I don’t miss Facebook. Not like I thought I would. In fact, I’ve been doing just fine without the additional noise of Facebook in my world. The friendships that are most valuable to me, and that Facebook helps me feel connected to, are still just as valuable to me. Facebook is not the string the holds important friendships together. And if that’s all it takes for a friendship to feel alive to me, then I question the strength of my friendship with that person, or the strength of my own effort to connect with my friend in a context that doesn’t include the internet.
The other thing I don’t miss is the pressure to keep up. To make sure I comment on someone’s picture or clever post, otherwise I’ll seem rude or not interested. There’s so much more space in my head to give to other possibilities of the moment.
I’m happier with who I am because I don’t have the ever high Facebook measuring rod. The presented perfection of photos where you look “just so” and your children are perfect, and your home is a castle and your husband is a hunk. I’m happier without having to measure up to the perfection that we (all) present on-line.
I’m also happier because I’m judging you less based on your flaky posts, or political posts, or offensive posts on religion, or welfare losers, or president Obama. I am happier without knowing your views on everything.
I’m happier spending my morning cuddled up with my kids watching Baby Einstein and telling Zoe how to spell “leopard” 18 different times. I’m happier living that moment fully, rather than updating my status on what it is that I’m doing.
I’m happier spending my evenings in bed, teeth brushed, face washed, lamp on, reading a book I bought two months ago that I’m finally enjoying, blazing through the words and savoring every last morsel of “Namesake.” I’m happier not feeling the need to make sure you know about how cultured I am because I’m reading a book.
I’m happier spending my mornings writing for my blog – and not hitting publish. Just writing for the love of it. Because sometimes words are more precious when they’re not shared with everyone.
I’m happier spending saturday afternoons watching movies with Peter in bed, and laughing afterwards, cuddled under the covers, windows open, curtains blowing in the wind, Nutmeg hogging the bed, my laptop nowhere to be found.
I’m happier because I’m realizing some baggage in my life is simply habitual, and not deep-seated. That sometimes it’s simply a choice to not pack it all in. To choose what my heart feasts on.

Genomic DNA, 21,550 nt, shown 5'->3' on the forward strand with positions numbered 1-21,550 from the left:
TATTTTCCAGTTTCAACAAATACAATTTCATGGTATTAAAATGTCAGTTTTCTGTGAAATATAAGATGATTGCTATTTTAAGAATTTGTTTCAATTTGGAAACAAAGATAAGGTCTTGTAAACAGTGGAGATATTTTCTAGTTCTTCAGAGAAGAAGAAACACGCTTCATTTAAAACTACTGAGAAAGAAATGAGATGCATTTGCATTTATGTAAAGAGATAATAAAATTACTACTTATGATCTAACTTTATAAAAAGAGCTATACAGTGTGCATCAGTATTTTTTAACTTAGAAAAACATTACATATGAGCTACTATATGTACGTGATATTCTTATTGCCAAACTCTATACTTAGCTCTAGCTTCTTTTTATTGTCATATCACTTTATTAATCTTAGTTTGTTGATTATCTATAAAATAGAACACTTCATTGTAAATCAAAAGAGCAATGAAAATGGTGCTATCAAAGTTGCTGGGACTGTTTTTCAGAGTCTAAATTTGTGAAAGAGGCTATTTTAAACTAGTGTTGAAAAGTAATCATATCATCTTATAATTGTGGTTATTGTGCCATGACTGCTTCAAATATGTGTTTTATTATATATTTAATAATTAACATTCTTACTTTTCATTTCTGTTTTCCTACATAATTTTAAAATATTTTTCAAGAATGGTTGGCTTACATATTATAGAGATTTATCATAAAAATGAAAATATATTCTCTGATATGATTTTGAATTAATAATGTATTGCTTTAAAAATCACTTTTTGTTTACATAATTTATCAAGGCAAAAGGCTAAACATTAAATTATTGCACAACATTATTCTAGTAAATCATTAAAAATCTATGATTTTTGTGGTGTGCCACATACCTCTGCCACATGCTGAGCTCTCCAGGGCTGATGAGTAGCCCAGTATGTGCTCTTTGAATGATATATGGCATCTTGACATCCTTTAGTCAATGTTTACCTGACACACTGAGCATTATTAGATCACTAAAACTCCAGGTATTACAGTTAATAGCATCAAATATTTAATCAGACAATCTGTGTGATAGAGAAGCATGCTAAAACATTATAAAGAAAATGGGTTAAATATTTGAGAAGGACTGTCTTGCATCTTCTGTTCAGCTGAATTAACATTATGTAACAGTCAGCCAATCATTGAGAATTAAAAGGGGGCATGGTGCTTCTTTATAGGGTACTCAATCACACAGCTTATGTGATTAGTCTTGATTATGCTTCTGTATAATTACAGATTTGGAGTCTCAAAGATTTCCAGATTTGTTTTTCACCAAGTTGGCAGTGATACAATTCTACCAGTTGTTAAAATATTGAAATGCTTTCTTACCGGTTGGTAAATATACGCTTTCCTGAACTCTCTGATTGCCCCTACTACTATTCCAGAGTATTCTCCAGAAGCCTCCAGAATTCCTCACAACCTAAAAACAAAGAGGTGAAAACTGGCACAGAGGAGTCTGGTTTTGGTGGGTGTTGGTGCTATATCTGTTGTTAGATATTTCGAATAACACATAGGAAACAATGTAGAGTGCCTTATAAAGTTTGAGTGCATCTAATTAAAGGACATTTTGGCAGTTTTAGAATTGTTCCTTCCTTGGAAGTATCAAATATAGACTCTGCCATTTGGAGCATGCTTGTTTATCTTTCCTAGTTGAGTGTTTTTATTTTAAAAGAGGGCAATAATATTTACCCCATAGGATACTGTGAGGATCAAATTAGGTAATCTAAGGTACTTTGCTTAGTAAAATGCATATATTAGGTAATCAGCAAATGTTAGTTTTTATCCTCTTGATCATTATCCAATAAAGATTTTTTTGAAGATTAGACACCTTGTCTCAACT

I’m happier not reading that news piece about the drug mother who sold her infant daughter into sexual slavery in America. I’m happier not reading every blog about every child who is fighting a terminal and surprising illness, and every mother who is hanging on by a thread through it all. I’m happier not being scared to death that it might happen to me, or my kids.
I’m happier not feeling compelled to convince you that obstetrics and midwifery in America need to change. I’m happier not trying to stand on my own soap box.
And while I know things must change, and injustice exists and should be acknowledged and needs a voice, I’m happier not letting my small flame be consumed with the sea of wrongdoing in the world.
Because sometimes choosing to keep my focus on the beautiful and sublime is just as much a discipline in self-sacrifice as speaking up for those who cannot speak for themselves.
There is a sacrifice and cost in choosing hope, in making an effort to think on these things:
Things that are true, things that are honest, things that are good, things that are beautiful, things that are inspiring, things that are healing, things that are hopeful.
This is my discipline. Steering my heart towards hope, beauty and peace.
May peace spread its wings over the expanse of my heart. May it rise from the ashes of self-doubting, and may it ever be held with hands of hope.
- People Brag about Happiness on Facebook; Stanford Study (techie-buzz.com)
- Sheenie Ambardar, M.D.: 6 Surprising Ways To Find Happiness (huffingtonpost.com)
- No More Internet (skloot.org)